Your elderly father has cardiovascular disease and has trouble getting around on his own. He sometimes needs help with cleaning, eating and dressing himself. A recent visit to his doctor resulted in a diagnosis of stage IV bladder cancer. The doctor recommends surgery to remove the tumor as well as chemotherapy.
Surgery and chemo present foreseeable problems for your father and chances of him living longer than six months are slim, even with the treatment.
While it is already painful to watch your father succumb to the cardiovascular disease, treating the cancer would drag him down to an all-time low.
This is a dilemma faced by many caregivers and their elderly loved ones. So what’s the best course of action to take?
Many adults age 65 and older require decision-making assistance from family members or other surrogates because they are too impaired to make decisions independently. The vast majority of surrogates are children or spouses. In some instances, a surrogate may have been previously designated on a Health Care Power of Attorney form, but in many cases the surrogate is not fully informed about the patient’s wishes.
Surrogates will commonly face decisions about life-sustaining care, such as whether to revive a loved one if his or her heart were to stop, as well as decisions about medical procedures like in the scenario previously mentioned. Surrogates are asked to make decisions in critical areas including code status, ventilators and other life-prolonging therapies and surgery options Many surrogate decision-making discussions that involve the elderly center around end-of-life care—whether a person wants to aggressively treat, go into palliative care, or, if the timing is appropriate, enter hospice care.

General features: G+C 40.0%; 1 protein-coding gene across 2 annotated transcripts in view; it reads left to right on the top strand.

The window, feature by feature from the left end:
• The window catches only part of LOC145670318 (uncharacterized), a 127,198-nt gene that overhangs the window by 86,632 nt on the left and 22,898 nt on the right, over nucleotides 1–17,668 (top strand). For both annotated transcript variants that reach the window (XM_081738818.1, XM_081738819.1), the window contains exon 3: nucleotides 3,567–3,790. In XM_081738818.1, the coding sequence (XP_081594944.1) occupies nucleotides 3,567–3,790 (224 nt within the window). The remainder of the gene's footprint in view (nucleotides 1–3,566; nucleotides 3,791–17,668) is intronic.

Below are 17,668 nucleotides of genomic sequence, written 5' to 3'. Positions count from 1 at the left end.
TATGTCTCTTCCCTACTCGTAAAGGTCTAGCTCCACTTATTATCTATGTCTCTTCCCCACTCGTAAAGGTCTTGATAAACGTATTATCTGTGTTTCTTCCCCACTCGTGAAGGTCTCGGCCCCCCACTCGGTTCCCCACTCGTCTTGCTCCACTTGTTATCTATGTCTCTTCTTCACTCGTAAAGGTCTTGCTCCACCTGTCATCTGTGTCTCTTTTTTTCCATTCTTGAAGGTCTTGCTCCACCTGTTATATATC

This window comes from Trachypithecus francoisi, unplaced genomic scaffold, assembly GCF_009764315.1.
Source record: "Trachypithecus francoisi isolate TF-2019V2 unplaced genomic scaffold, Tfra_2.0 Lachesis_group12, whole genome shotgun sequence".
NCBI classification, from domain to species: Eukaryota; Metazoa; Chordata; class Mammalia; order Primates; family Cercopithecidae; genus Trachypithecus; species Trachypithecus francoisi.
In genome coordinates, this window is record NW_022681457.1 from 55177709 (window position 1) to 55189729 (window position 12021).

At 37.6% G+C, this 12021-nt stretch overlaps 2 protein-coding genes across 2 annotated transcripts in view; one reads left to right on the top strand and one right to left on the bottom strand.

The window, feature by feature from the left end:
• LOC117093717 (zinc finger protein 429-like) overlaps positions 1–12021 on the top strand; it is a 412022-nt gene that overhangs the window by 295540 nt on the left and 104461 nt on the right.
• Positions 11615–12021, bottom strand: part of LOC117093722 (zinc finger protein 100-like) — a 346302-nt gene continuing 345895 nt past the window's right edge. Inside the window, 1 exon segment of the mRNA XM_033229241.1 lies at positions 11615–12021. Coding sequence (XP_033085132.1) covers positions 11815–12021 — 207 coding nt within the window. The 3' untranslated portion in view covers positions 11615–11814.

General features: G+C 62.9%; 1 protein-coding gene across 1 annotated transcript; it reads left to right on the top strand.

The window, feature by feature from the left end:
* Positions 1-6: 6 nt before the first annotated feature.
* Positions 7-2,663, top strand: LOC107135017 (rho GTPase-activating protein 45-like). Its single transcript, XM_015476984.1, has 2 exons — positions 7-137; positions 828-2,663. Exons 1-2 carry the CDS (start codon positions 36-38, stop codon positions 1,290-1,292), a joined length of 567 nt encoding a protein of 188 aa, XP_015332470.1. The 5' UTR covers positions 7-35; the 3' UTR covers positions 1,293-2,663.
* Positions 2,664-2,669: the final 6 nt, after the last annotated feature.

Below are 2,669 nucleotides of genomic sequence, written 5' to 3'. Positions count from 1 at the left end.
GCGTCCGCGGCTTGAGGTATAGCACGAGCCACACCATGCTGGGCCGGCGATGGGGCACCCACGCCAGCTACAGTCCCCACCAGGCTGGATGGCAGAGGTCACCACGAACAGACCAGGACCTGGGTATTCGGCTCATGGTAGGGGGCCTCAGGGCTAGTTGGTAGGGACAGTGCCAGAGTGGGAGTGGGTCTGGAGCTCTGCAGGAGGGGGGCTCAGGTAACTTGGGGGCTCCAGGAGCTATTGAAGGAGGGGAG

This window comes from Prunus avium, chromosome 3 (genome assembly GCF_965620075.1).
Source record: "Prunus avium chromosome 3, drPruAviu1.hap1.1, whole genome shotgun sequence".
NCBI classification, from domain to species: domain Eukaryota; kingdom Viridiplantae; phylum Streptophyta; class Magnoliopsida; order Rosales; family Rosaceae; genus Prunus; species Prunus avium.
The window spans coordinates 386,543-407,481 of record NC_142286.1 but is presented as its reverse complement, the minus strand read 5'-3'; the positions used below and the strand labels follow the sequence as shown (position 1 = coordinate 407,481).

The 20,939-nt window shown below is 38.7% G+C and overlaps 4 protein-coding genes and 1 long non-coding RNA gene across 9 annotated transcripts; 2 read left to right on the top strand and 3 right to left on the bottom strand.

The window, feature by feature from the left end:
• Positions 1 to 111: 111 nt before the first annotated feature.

So it is important to talk to your elderly loved ones and determine if and how they want you to be involved in the decision-making process. Not every health care decision needs to be addressed with lengthy discussions about patient goals and values, but many of the medical issues facing older adults are complex enough to warrant a sit-down dialogue. This situation might be made easier if a caregiver and their elderly loved one have an honest and serious discussion with one another as well as with the senior’s primary care provider before a serious medical issue crops up.
Though end-of-life discussions can be difficult, it’s never too early to start planning for the future.